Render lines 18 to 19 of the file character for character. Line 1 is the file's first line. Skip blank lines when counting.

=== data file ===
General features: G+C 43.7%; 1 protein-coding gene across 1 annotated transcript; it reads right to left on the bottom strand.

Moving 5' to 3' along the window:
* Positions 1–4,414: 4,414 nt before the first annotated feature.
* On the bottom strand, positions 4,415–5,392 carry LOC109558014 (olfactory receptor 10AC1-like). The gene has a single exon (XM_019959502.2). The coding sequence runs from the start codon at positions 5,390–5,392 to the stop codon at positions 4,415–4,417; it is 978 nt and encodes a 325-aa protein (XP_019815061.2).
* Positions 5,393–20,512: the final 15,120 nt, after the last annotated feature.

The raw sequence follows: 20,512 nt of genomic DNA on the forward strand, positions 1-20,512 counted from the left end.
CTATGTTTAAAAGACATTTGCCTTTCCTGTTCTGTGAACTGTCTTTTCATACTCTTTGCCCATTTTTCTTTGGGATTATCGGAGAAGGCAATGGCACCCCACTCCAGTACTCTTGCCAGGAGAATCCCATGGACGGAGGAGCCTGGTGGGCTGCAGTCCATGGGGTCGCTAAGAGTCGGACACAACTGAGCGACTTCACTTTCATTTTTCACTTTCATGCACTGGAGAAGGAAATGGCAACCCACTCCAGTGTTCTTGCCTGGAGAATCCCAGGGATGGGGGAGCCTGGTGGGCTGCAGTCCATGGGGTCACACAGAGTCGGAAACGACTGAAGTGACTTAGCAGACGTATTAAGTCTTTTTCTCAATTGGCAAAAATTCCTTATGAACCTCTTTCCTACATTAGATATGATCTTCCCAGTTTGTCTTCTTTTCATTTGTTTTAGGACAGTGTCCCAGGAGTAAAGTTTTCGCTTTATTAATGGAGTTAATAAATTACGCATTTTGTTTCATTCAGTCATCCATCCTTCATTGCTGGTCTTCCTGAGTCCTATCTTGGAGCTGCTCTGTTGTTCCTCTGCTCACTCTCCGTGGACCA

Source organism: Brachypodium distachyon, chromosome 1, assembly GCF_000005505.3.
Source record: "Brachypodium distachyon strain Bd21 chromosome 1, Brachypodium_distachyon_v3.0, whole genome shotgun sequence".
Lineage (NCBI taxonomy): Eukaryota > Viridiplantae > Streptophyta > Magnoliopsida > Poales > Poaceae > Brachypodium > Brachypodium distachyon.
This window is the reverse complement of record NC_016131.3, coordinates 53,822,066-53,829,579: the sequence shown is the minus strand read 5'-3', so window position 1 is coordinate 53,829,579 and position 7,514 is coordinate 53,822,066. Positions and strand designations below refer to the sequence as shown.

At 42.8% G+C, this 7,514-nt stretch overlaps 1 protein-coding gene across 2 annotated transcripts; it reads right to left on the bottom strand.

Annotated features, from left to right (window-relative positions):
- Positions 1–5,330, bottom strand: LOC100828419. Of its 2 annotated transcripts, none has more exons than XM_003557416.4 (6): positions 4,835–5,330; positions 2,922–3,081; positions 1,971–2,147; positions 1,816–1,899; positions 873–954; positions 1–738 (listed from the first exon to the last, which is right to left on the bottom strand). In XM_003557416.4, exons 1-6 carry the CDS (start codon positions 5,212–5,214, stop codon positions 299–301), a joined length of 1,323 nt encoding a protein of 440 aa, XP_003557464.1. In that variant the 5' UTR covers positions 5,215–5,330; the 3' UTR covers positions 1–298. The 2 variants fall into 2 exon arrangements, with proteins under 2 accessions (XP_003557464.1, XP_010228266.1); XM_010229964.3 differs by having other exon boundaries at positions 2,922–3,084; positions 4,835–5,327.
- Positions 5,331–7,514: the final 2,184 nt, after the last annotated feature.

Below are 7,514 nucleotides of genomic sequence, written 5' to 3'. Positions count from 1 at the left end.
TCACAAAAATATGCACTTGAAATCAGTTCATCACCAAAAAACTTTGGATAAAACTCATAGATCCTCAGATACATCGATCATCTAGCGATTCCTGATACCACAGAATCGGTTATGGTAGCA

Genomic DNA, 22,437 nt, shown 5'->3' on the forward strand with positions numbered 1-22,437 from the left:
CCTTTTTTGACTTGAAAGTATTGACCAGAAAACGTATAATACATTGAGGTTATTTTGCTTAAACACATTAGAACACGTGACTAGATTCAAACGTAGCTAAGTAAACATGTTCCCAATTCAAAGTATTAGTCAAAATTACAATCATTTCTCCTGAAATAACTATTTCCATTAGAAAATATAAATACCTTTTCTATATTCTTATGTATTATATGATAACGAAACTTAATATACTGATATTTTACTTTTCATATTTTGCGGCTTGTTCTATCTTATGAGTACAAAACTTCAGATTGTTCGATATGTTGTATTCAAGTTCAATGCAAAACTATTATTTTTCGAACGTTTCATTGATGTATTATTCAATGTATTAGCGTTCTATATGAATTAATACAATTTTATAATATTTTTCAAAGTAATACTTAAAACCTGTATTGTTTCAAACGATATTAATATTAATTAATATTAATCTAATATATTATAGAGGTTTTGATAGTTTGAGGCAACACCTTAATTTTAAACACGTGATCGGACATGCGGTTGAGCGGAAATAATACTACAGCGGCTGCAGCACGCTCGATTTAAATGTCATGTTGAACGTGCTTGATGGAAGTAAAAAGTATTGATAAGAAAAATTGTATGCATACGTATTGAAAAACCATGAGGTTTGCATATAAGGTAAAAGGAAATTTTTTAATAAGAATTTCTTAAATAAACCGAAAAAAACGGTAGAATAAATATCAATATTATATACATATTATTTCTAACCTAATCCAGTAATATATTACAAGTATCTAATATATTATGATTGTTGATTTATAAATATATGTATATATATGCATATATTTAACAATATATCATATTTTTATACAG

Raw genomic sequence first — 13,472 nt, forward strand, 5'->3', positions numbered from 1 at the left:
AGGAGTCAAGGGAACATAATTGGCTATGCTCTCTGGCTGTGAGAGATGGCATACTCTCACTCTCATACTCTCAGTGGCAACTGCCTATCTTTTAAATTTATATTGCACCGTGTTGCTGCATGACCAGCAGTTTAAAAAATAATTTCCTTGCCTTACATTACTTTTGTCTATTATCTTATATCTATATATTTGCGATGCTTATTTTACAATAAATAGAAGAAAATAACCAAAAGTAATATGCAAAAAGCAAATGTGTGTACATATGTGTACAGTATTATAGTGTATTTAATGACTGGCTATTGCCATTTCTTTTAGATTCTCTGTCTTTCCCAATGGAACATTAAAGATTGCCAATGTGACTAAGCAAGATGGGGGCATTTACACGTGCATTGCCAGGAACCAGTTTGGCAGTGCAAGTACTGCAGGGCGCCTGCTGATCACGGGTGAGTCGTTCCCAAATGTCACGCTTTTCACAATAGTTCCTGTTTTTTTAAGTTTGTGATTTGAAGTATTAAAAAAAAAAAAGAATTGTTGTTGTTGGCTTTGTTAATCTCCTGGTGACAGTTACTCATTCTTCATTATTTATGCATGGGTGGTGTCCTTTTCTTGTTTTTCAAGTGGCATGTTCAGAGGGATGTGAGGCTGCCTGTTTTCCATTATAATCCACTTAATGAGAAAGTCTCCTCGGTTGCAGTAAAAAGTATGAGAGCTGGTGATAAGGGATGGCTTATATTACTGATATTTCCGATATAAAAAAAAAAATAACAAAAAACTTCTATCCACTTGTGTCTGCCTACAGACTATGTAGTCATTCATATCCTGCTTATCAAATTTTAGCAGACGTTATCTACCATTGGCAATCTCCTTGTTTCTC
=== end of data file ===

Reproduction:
Genomic DNA, 22,437 nt, shown 5'->3' on the forward strand with positions numbered 1-22,437 from the left:
CCTTTTTTGACTTGAAAGTATTGACCAGAAAACGTATAATACATTGAGGTTATTTTGCTTAAACACATTAGAACACGTGACTAGATTCAAACGTAGCTAAGTAAACATGTTCCCAATTCAAAGTATTAGTCAAAATTACAATCATTTCTCCTGAAATAACTATTTCCATTAGAAAATATAAATACCTTTTCTATATTCTTATGTATTATATGATAACGAAACTTAATATACTGATATTTTACTTTTCATATTTTGCGGCTTGTTCTATCTTATGAGTACAAAACTTCAGATTGTTCGATATGTTGTATTCAAGTTCAATGCAAAACTATTATTTTTCGAACGTTTCATTGATGTATTATTCAATGTATTAGCGTTCTATATGAATTAATACAATTTTATAATATTTTTCAAAGTAATACTTAAAACCTGTATTGTTTCAAACGATATTAATATTAATTAATATTAATCTAATATATTATAGAGGTTTTGATAGTTTGAGGCAACACCTTAATTTTAAACACGTGATCGGACATGCGGTTGAGCGGAAATAATACTACAGCGGCTGCAGCACGCTCGATTTAAATGTCATGTTGAACGTGCTTGATGGAAGTAAAAAGTATTGATAAGAAAAATTGTATGCATACGTATTGAAAAACCATGAGGTTTGCATATAAGGTAAAAGGAAATTTTTTAATAAGAATTTCTTAAATAAACCGAAAAAAACGGTAGAATAAATATCAATATTATATACATATTATTTCTAACCTAATCCAGTAATATATTACAAGTATCTAATATATTATGATTGTTGATTTATAAATATATGTATATATATGCATATATTTAACAATATATCATATTTTTATACAG